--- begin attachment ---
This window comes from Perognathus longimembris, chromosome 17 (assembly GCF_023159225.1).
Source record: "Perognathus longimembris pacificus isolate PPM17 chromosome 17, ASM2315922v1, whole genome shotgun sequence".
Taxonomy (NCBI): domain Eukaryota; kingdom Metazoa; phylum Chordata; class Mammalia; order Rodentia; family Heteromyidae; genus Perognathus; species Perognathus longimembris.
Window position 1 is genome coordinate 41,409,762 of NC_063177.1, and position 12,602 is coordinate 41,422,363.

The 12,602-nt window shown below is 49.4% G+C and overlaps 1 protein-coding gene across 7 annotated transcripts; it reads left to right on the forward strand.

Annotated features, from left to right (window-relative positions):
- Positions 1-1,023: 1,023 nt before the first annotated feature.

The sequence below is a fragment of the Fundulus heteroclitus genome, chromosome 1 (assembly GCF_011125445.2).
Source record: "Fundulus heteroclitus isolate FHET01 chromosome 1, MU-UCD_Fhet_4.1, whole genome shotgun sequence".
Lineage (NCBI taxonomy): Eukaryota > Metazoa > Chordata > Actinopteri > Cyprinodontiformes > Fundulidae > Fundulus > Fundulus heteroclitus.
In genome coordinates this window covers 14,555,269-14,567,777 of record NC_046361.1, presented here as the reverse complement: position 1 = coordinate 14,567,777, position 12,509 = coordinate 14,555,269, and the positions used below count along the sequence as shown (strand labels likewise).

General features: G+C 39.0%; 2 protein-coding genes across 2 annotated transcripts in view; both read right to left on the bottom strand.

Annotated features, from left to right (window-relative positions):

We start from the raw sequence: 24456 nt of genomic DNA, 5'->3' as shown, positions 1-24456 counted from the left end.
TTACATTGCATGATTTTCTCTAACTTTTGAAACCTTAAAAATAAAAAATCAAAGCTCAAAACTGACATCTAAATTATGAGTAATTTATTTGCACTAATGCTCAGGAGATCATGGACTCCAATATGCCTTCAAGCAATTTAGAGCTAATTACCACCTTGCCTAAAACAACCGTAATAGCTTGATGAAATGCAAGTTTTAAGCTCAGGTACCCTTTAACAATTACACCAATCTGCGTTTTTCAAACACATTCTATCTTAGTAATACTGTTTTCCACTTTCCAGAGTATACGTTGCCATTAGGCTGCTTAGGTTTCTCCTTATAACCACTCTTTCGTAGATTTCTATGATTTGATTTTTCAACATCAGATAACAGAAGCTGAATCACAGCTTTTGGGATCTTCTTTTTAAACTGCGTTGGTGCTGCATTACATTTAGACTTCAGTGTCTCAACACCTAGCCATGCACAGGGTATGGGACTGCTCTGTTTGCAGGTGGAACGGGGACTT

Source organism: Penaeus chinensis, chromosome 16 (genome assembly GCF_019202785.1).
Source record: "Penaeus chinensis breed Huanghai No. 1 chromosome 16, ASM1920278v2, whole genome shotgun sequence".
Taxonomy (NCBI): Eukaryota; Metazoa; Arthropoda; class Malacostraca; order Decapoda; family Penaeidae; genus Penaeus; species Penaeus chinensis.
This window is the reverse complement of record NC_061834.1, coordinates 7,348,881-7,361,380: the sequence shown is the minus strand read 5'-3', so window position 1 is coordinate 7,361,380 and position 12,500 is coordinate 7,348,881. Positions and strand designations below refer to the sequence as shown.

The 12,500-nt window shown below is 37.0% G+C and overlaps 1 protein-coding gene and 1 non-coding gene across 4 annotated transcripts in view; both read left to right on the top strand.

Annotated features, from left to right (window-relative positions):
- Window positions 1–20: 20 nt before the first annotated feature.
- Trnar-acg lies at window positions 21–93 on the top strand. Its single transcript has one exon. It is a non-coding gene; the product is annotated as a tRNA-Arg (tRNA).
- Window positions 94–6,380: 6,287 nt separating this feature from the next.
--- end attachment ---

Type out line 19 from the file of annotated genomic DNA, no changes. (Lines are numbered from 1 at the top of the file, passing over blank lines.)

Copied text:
This window is the reverse complement of record NC_061834.1, coordinates 7,348,881-7,361,380: the sequence shown is the minus strand read 5'-3', so window position 1 is coordinate 7,361,380 and position 12,500 is coordinate 7,348,881. Positions and strand designations below refer to the sequence as shown.